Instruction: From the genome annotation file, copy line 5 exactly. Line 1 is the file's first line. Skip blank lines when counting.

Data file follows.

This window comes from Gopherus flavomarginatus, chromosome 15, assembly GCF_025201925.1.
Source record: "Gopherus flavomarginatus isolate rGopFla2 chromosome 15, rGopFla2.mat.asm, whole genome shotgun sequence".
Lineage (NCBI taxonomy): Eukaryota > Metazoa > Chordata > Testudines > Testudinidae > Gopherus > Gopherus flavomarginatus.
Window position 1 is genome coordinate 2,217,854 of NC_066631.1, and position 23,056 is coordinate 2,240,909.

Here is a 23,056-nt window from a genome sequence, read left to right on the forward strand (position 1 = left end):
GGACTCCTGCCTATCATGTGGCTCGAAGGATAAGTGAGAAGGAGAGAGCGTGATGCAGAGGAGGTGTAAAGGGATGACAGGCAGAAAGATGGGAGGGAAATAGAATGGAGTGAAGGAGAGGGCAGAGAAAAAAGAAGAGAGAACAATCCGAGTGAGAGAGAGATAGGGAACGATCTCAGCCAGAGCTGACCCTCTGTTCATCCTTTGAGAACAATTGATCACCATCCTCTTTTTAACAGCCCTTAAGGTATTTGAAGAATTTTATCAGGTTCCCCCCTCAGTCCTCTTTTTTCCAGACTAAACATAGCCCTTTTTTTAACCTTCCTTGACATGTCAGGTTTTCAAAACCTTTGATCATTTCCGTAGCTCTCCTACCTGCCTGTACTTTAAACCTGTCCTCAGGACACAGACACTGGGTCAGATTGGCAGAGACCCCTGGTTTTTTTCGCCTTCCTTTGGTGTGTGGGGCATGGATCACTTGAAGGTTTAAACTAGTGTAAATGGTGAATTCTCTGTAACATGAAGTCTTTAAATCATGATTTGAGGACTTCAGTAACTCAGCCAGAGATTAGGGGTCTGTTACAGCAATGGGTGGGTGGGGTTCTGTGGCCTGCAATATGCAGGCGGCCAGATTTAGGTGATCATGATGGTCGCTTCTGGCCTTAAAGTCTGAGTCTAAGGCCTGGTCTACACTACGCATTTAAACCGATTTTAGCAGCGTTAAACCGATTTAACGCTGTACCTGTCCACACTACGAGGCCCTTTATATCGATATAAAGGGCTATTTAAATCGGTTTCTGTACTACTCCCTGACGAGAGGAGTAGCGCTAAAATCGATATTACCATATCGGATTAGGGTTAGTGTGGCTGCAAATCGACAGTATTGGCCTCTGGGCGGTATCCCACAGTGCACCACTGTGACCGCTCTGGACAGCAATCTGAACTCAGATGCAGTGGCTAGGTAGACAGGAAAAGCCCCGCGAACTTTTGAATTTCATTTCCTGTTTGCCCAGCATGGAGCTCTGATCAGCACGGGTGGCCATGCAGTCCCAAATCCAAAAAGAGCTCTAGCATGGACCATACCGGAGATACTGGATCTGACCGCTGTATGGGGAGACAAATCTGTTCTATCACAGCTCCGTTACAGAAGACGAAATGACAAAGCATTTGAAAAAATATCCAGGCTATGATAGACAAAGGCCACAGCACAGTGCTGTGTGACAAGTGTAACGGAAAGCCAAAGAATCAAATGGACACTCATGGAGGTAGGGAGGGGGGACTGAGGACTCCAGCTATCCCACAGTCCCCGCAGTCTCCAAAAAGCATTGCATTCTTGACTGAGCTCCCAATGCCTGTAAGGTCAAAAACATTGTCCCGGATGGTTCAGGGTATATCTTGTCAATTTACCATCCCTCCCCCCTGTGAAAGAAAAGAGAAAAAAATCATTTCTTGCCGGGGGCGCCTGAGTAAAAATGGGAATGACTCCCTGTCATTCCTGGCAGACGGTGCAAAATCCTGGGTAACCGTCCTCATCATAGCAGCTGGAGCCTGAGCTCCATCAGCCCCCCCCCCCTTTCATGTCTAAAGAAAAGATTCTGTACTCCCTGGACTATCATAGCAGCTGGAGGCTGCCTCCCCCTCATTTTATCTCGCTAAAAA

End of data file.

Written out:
Here is a 23,056-nt window from a genome sequence, read left to right on the forward strand (position 1 = left end):